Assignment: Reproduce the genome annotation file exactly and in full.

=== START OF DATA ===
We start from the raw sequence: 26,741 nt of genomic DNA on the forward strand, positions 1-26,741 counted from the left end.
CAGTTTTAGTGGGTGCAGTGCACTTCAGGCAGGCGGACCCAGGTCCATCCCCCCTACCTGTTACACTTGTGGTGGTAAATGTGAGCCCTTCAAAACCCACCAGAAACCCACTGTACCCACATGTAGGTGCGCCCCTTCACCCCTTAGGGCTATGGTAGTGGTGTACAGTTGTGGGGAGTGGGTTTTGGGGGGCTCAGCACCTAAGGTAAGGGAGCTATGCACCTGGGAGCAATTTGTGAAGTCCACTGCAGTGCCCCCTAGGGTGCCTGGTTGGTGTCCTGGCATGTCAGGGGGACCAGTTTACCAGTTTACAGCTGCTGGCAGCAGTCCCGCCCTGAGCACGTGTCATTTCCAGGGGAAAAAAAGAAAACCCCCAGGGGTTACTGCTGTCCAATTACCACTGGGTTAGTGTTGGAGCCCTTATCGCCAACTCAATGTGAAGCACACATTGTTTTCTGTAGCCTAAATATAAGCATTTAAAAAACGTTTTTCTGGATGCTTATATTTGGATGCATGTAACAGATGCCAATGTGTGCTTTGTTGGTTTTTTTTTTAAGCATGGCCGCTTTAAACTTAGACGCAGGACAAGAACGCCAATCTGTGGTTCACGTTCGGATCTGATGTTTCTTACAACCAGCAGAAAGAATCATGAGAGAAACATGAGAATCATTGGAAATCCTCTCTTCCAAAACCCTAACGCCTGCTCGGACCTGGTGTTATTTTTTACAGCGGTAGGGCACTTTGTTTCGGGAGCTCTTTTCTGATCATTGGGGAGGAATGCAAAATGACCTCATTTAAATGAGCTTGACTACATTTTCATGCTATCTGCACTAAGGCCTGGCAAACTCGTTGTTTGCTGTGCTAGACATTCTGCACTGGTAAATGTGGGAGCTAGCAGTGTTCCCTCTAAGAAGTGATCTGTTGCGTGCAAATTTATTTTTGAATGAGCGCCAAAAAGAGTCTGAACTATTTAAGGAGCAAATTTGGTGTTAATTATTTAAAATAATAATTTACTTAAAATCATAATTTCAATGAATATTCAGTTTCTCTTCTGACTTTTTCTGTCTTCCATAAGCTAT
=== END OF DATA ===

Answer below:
We start from the raw sequence: 26,741 nt of genomic DNA on the forward strand, positions 1-26,741 counted from the left end.
CAGTTTTAGTGGGTGCAGTGCACTTCAGGCAGGCGGACCCAGGTCCATCCCCCCTACCTGTTACACTTGTGGTGGTAAATGTGAGCCCTTCAAAACCCACCAGAAACCCACTGTACCCACATGTAGGTGCGCCCCTTCACCCCTTAGGGCTATGGTAGTGGTGTACAGTTGTGGGGAGTGGGTTTTGGGGGGCTCAGCACCTAAGGTAAGGGAGCTATGCACCTGGGAGCAATTTGTGAAGTCCACTGCAGTGCCCCCTAGGGTGCCTGGTTGGTGTCCTGGCATGTCAGGGGGACCAGTTTACCAGTTTACAGCTGCTGGCAGCAGTCCCGCCCTGAGCACGTGTCATTTCCAGGGGAAAAAAAGAAAACCCCCAGGGGTTACTGCTGTCCAATTACCACTGGGTTAGTGTTGGAGCCCTTATCGCCAACTCAATGTGAAGCACACATTGTTTTCTGTAGCCTAAATATAAGCATTTAAAAAACGTTTTTCTGGATGCTTATATTTGGATGCATGTAACAGATGCCAATGTGTGCTTTGTTGGTTTTTTTTTTAAGCATGGCCGCTTTAAACTTAGACGCAGGACAAGAACGCCAATCTGTGGTTCACGTTCGGATCTGATGTTTCTTACAACCAGCAGAAAGAATCATGAGAGAAACATGAGAATCATTGGAAATCCTCTCTTCCAAAACCCTAACGCCTGCTCGGACCTGGTGTTATTTTTTACAGCGGTAGGGCACTTTGTTTCGGGAGCTCTTTTCTGATCATTGGGGAGGAATGCAAAATGACCTCATTTAAATGAGCTTGACTACATTTTCATGCTATCTGCACTAAGGCCTGGCAAACTCGTTGTTTGCTGTGCTAGACATTCTGCACTGGTAAATGTGGGAGCTAGCAGTGTTCCCTCTAAGAAGTGATCTGTTGCGTGCAAATTTATTTTTGAATGAGCGCCAAAAAGAGTCTGAACTATTTAAGGAGCAAATTTGGTGTTAATTATTTAAAATAATAATTTACTTAAAATCATAATTTCAATGAATATTCAGTTTCTCTTCTGACTTTTTCTGTCTTCCATAAGCTAT